McKees Rocks
(412) 771-1055
(412) 458-3445
Allison Park
(412) 487-2787
Bethel Park
(412) 835-2626
(724) 947-9999

10 Exercises to Help You Regain Balance and Reduce Your Risk of Falling

From the time we learn to take our first steps, we also begin to learn what it feels like to fall. Likewise, we learn to hold onto things like the edge of a table or our parents’ fingers to avoid falling. This natural avoidance to losing our balance is an important thing to have. According to the Center For Disease Control, one out of five falls will result in a serious injury such as a broken bone or a brain injury. Falls are not to be taken lightly!

On the flip side of that coin, we also cannot stop our daily activities due to the fear of experiencing a fall. Being cautious and avoiding certain activities or areas that may make us more prone to falling is wise, but like the CDC also notes, keeping active is one way of keeping us stronger, which can also help us avoid falling. Another way to help us build strength and fight the potential of falling is by exercising regularly. These 10 exercises, when done under the supervision of your physical therapist, can help you regain your balance and reduce your risk of falling.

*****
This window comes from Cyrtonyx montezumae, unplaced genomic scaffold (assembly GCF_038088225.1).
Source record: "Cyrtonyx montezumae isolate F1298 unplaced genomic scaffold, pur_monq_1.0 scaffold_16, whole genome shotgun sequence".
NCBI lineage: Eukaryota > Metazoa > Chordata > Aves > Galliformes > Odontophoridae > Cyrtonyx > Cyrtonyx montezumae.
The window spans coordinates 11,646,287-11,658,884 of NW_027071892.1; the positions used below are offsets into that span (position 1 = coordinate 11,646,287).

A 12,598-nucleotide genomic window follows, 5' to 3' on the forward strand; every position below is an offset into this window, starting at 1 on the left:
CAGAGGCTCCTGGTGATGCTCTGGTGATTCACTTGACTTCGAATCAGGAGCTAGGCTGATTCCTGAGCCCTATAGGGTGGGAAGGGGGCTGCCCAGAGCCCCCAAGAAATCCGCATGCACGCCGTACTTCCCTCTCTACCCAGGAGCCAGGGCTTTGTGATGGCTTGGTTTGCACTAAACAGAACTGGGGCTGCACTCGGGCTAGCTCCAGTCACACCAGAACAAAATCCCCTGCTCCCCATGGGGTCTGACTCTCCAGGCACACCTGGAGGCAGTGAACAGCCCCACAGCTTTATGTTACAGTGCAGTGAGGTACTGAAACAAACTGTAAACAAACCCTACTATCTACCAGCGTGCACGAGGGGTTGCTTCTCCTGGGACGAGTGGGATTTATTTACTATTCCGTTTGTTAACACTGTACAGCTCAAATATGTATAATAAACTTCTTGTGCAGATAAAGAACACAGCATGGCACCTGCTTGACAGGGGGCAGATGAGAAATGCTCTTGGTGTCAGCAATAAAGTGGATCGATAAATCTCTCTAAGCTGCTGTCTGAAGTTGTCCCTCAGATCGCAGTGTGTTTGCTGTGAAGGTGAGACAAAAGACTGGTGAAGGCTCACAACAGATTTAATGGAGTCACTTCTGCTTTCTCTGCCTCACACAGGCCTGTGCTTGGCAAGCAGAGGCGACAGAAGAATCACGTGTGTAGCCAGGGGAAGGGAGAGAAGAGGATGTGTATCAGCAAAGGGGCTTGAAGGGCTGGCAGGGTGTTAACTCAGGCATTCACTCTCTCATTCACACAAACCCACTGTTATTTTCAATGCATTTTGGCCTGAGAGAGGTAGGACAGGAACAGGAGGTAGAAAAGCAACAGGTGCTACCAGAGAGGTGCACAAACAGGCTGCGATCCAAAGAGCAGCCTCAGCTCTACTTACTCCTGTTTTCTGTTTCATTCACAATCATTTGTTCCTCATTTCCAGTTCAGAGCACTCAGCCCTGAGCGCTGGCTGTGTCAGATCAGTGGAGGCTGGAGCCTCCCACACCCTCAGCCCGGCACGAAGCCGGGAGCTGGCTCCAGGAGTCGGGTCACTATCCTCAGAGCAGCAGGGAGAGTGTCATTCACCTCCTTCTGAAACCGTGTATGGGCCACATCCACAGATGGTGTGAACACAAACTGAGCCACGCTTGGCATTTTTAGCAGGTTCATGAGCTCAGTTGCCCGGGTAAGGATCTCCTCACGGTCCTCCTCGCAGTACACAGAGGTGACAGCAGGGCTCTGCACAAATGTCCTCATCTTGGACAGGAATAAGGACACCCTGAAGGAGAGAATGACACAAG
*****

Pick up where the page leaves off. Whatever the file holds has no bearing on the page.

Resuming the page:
1. Simple Leg Lift – For this exercise, start with a kitchen chair setting in front of you. Steady yourself by holding onto the back of the chair, and raise one foot off the ground by bending your knee and bringing it up toward your waist. (It is preferable that you let go of the chair back so that you are balancing on your own without assistance, but if you’re unsure or unsteady, keep your hand on the chair.) Hold this position for 5-10 seconds, then try closing your eyes and holding the position for 5-10 seconds. Now use the other leg and do the same exercise.